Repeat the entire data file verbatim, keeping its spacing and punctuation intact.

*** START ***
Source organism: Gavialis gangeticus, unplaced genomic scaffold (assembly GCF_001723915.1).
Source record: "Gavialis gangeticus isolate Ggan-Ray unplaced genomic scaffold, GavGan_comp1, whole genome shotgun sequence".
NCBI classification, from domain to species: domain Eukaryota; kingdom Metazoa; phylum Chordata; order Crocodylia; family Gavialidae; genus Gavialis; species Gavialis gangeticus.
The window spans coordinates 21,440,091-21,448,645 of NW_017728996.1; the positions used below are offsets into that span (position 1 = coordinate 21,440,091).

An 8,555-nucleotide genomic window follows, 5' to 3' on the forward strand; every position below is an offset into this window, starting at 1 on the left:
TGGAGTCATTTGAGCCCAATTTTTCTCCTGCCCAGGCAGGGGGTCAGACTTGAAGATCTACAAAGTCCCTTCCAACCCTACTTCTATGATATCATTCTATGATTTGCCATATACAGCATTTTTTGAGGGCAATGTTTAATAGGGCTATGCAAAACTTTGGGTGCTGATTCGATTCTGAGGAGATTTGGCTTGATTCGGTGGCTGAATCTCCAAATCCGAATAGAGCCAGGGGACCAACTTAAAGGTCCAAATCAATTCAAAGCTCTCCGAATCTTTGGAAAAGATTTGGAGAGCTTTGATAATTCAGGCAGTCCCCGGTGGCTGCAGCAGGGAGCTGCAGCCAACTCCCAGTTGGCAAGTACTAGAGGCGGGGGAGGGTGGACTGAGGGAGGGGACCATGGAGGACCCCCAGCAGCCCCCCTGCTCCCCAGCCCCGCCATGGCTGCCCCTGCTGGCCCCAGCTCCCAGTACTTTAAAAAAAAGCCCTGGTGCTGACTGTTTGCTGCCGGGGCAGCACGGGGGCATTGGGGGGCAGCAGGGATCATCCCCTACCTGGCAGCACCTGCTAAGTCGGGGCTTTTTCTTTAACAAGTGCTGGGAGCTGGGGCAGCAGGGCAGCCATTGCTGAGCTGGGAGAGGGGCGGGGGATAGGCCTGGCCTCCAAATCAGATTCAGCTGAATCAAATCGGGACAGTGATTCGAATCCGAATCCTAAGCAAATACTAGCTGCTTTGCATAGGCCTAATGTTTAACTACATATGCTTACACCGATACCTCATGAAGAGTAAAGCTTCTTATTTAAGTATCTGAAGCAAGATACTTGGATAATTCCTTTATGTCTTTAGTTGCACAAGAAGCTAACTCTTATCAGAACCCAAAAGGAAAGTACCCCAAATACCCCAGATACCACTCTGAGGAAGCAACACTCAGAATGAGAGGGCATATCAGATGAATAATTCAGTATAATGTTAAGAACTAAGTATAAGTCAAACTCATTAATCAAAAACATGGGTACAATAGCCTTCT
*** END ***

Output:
Source organism: Gavialis gangeticus, unplaced genomic scaffold (assembly GCF_001723915.1).
Source record: "Gavialis gangeticus isolate Ggan-Ray unplaced genomic scaffold, GavGan_comp1, whole genome shotgun sequence".
NCBI classification, from domain to species: domain Eukaryota; kingdom Metazoa; phylum Chordata; order Crocodylia; family Gavialidae; genus Gavialis; species Gavialis gangeticus.
The window spans coordinates 21,440,091-21,448,645 of NW_017728996.1; the positions used below are offsets into that span (position 1 = coordinate 21,440,091).

An 8,555-nucleotide genomic window follows, 5' to 3' on the forward strand; every position below is an offset into this window, starting at 1 on the left:
TGGAGTCATTTGAGCCCAATTTTTCTCCTGCCCAGGCAGGGGGTCAGACTTGAAGATCTACAAAGTCCCTTCCAACCCTACTTCTATGATATCATTCTATGATTTGCCATATACAGCATTTTTTGAGGGCAATGTTTAATAGGGCTATGCAAAACTTTGGGTGCTGATTCGATTCTGAGGAGATTTGGCTTGATTCGGTGGCTGAATCTCCAAATCCGAATAGAGCCAGGGGACCAACTTAAAGGTCCAAATCAATTCAAAGCTCTCCGAATCTTTGGAAAAGATTTGGAGAGCTTTGATAATTCAGGCAGTCCCCGGTGGCTGCAGCAGGGAGCTGCAGCCAACTCCCAGTTGGCAAGTACTAGAGGCGGGGGAGGGTGGACTGAGGGAGGGGACCATGGAGGACCCCCAGCAGCCCCCCTGCTCCCCAGCCCCGCCATGGCTGCCCCTGCTGGCCCCAGCTCCCAGTACTTTAAAAAAAAGCCCTGGTGCTGACTGTTTGCTGCCGGGGCAGCACGGGGGCATTGGGGGGCAGCAGGGATCATCCCCTACCTGGCAGCACCTGCTAAGTCGGGGCTTTTTCTTTAACAAGTGCTGGGAGCTGGGGCAGCAGGGCAGCCATTGCTGAGCTGGGAGAGGGGCGGGGGATAGGCCTGGCCTCCAAATCAGATTCAGCTGAATCAAATCGGGACAGTGATTCGAATCCGAATCCTAAGCAAATACTAGCTGCTTTGCATAGGCCTAATGTTTAACTACATATGCTTACACCGATACCTCATGAAGAGTAAAGCTTCTTATTTAAGTATCTGAAGCAAGATACTTGGATAATTCCTTTATGTCTTTAGTTGCACAAGAAGCTAACTCTTATCAGAACCCAAAAGGAAAGTACCCCAAATACCCCAGATACCACTCTGAGGAAGCAACACTCAGAATGAGAGGGCATATCAGATGAATAATTCAGTATAATGTTAAGAACTAAGTATAAGTCAAACTCATTAATCAAAAACATGGGTACAATAGCCTTCT